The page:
Wednesday, December 20, 2023

Reflecting on CS222 Advanced Programming, Fall 2023 Edition

As you may have noticed, I tried something a little different this year and extracted topical reflections into their own posts [1,2] rather than embed them into a lengthier reflection about a class. Aside from those concerns already expressed, CS222 went quite smoothly this semester. I had a small section, and I feel like I had a good rapport with the students. 

I had most recently been teaching the course on a MWF schedule, but this semester it was back to my preferred Tuesday-Thursday schedule. This means more time in one session to dive into a topic, but it also meant I touched on fewer topics. This is a worthwhile exchange, but I didn't get to all the extras I like to cover during the semester. For example, we didn't get a chance to explore state management in Flutter as much as I would have liked. That particular context is where we get into the Observer design pattern, which this batch of students will not know by name. I also did not get a chance to talk at all about software licensing and intellectual property aside from a quick, hand-waving statement that the students own the rights to their projects.

I also added a fourth week to the pre-project portion of the class, cutting a week off of the final project to compensate. This gave more time in the early part of the semester, where students tend to struggle with the basics. Shortening the iteration lengths for the final project did have the anticipated positive effect that students worked more consistently. That is, reducing the time between deliverables gave students fewer opportunities to procrastinate.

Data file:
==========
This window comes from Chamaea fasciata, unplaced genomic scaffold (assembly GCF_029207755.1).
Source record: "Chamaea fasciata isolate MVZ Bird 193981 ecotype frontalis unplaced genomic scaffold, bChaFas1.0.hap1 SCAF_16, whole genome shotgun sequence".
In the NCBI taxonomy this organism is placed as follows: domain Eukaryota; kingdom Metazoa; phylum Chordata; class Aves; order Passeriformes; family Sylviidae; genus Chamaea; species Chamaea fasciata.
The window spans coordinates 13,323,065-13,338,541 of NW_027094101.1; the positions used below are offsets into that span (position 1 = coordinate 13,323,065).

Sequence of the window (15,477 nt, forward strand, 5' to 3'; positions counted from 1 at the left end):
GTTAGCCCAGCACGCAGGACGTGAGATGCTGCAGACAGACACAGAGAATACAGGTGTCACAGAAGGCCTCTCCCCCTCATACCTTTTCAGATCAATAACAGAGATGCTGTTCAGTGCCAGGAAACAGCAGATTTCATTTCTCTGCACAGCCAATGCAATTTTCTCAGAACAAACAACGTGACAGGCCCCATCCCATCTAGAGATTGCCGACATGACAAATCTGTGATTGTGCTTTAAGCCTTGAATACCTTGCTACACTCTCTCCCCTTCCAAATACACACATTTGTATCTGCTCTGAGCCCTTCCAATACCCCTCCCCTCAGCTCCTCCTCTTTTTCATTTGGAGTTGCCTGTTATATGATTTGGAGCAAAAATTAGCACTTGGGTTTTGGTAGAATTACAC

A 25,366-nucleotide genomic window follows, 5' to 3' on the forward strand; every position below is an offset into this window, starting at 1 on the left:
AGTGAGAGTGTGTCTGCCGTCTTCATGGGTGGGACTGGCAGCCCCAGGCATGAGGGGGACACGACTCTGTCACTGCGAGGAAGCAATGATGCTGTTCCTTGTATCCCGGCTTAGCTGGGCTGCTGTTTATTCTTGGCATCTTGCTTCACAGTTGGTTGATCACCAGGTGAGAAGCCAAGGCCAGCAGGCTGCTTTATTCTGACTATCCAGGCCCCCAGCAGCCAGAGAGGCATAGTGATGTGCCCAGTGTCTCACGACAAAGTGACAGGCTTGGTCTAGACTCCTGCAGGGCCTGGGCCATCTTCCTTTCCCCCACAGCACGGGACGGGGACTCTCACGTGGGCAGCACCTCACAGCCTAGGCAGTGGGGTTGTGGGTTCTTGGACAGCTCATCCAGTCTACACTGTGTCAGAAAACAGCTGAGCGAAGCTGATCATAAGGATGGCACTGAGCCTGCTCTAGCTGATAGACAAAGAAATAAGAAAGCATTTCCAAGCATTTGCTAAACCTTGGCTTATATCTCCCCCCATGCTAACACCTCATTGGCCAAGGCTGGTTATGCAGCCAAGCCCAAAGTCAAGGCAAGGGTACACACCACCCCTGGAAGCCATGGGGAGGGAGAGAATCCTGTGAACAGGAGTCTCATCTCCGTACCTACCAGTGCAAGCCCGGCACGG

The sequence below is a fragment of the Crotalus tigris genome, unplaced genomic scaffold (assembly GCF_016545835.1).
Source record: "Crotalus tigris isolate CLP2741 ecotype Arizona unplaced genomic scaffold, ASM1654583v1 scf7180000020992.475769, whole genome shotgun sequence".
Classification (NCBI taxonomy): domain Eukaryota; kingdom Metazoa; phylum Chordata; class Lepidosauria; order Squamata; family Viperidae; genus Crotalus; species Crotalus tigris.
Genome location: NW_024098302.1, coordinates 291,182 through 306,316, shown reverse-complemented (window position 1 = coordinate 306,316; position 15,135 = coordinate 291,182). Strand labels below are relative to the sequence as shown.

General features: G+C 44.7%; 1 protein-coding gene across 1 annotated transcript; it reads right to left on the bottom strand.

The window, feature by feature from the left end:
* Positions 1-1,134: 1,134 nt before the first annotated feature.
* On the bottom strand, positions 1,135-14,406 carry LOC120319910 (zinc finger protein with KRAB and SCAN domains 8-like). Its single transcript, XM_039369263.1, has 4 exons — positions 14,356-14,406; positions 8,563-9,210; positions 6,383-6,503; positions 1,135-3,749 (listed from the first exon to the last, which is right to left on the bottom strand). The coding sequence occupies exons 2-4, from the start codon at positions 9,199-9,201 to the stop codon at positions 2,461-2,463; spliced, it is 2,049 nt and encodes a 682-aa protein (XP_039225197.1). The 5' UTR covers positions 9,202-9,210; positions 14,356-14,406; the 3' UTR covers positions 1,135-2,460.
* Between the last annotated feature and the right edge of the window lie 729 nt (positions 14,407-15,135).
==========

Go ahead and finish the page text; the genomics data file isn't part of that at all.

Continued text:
The most surprising finding this semester was that the first Clean Code assignment was too easy. I've been giving this assignment for years: read the first chapter of Clean Code and write a paragraph reflecting on which definition of "clean code" most resonates with you. It is intended as a warm-up exercise to get students used to the unconventional method of documenting and submitting work for the course. One of my students pointed out that it gave him a false sense of what to expect from assignments, all of which take orders of magnitude more effort than this first one. I am thinking of simply dropping the assignment in favor of more meaningful ones.

I teach CS222 almost every semester, but I have a break next semester while I work on a funded research project. It will be good to have a little break from it, and I imagine I will be back on rotation some time next academic year. We also had a new faculty member teach the course this Fall, but I haven't made the opportunity to talk to him about the experience yet. I will do that in Spring.

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